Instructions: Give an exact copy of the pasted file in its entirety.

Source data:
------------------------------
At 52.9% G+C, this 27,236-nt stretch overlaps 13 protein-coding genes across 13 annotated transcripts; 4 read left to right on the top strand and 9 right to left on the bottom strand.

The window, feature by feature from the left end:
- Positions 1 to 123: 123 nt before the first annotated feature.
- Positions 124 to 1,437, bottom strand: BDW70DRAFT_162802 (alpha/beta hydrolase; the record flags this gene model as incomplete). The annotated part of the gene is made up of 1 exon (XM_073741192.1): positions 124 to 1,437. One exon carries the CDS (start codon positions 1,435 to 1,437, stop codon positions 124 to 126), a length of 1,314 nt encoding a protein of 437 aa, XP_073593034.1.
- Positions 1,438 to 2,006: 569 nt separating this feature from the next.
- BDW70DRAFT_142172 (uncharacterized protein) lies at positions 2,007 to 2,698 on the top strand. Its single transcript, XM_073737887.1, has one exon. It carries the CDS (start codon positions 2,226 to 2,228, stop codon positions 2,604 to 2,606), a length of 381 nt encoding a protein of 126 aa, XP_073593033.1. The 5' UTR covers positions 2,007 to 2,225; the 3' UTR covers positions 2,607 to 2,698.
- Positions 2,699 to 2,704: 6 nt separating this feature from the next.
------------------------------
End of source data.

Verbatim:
At 52.9% G+C, this 27,236-nt stretch overlaps 13 protein-coding genes across 13 annotated transcripts; 4 read left to right on the top strand and 9 right to left on the bottom strand.

The window, feature by feature from the left end:
- Positions 1 to 123: 123 nt before the first annotated feature.
- Positions 124 to 1,437, bottom strand: BDW70DRAFT_162802 (alpha/beta hydrolase; the record flags this gene model as incomplete). The annotated part of the gene is made up of 1 exon (XM_073741192.1): positions 124 to 1,437. One exon carries the CDS (start codon positions 1,435 to 1,437, stop codon positions 124 to 126), a length of 1,314 nt encoding a protein of 437 aa, XP_073593034.1.
- Positions 1,438 to 2,006: 569 nt separating this feature from the next.
- BDW70DRAFT_142172 (uncharacterized protein) lies at positions 2,007 to 2,698 on the top strand. Its single transcript, XM_073737887.1, has one exon. It carries the CDS (start codon positions 2,226 to 2,228, stop codon positions 2,604 to 2,606), a length of 381 nt encoding a protein of 126 aa, XP_073593033.1. The 5' UTR covers positions 2,007 to 2,225; the 3' UTR covers positions 2,607 to 2,698.
- Positions 2,699 to 2,704: 6 nt separating this feature from the next.